Friends of Science billboard ad called misleading

A climate change billboard going up near Bowden is being called cherry-picking and misleading.

A climate change billboard going up near Bowden is being called cherry-picking and misleading.

The electronic billboard will display an ad from Friends of Science, a Calgary-based organization that believes the sun is the driver of climate change.

The sign claims that global warming stopped naturally more than 16 years ago. The group claims to use Remote Sensing Systems global satellite lower troposphere temperatures as their source.

Remote Sensing Systems uses the same data to show an increase in the lower troposphere temperature from 1980 to today. Remote Sensing Systems also reaches the conclusion, on its website, that: “the plot shows global warming of the troposphere over the last three decades, which has been attributed to human-caused global warming.”

Nigel Stuart, a Red Deer College geography instructor, said Friends of Science clearly have an agenda and are cherry-picking facts to fit the agenda.

While Stuart, who runs the college’s weather station, said the lower troposphere data presented by Friends of Science is accurate and the average temperature near the surface has been flat, it doesn’t include the prior years that saw a dramatic increase in temperatures using that data.

“Most of the heat from the sun ends up in the oceans,” said Stuart. “Most of the heating doesn’t end up in the air, about 80 per cent heats the oceans. A lot of what we have to watch is the effect of oceanic oscillations such as the El Nino effect.

“Although on a long-term trend measuring the atmosphere temperature is quite good, you’re only measuring one element and the evidence with the ocean is the heat is still coming in.”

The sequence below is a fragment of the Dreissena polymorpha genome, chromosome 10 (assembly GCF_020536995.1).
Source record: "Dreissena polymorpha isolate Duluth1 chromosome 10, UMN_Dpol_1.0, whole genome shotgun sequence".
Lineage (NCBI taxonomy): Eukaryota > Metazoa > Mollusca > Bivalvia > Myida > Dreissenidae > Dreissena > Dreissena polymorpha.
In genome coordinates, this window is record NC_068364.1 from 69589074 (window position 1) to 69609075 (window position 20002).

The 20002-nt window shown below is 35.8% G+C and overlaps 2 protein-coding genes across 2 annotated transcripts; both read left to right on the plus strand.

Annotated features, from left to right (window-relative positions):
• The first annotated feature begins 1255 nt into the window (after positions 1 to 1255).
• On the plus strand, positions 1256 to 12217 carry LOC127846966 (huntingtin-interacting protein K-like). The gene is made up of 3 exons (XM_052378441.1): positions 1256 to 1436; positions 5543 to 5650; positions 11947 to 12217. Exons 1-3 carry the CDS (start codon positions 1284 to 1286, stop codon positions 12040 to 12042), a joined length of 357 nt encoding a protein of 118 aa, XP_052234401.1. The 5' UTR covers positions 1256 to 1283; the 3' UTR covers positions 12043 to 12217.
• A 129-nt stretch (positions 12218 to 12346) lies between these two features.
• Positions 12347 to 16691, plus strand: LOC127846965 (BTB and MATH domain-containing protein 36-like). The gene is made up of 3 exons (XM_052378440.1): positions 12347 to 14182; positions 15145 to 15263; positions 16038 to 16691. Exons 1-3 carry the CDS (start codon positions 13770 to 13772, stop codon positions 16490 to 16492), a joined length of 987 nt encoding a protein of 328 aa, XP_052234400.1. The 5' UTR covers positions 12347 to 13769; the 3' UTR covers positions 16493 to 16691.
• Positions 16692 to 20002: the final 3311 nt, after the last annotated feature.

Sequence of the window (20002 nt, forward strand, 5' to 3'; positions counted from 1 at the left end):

The U.S. National Aeronautic Space Administration data tracking the ocean’s global temperature anomaly, a departure from the long-term average, shows an increase to the ocean’s average temperature every year since the mid-1970s.

“Some of the things they say are very misleading,” said Stuart.

According to its website, Friends of Science wants to educate the public about climate change science. Through that, the group wants to pressure governments to engage in public debates on the scientific merits of the hypothesis of human-induced global warming and the various policies that intend to address the issue.

Controversy over another Friends of Science sign erupted in Alberta earlier this month. Greenpeace said it had a deal with billboard company Pattison Outdoor to display an ad on solar energy in Edmonton that was cancelled. Meanwhile, Friends of Science had an ad saying the sun is the main driver of climate change up on a Pattison billboard.

The ad cycles for six seconds.

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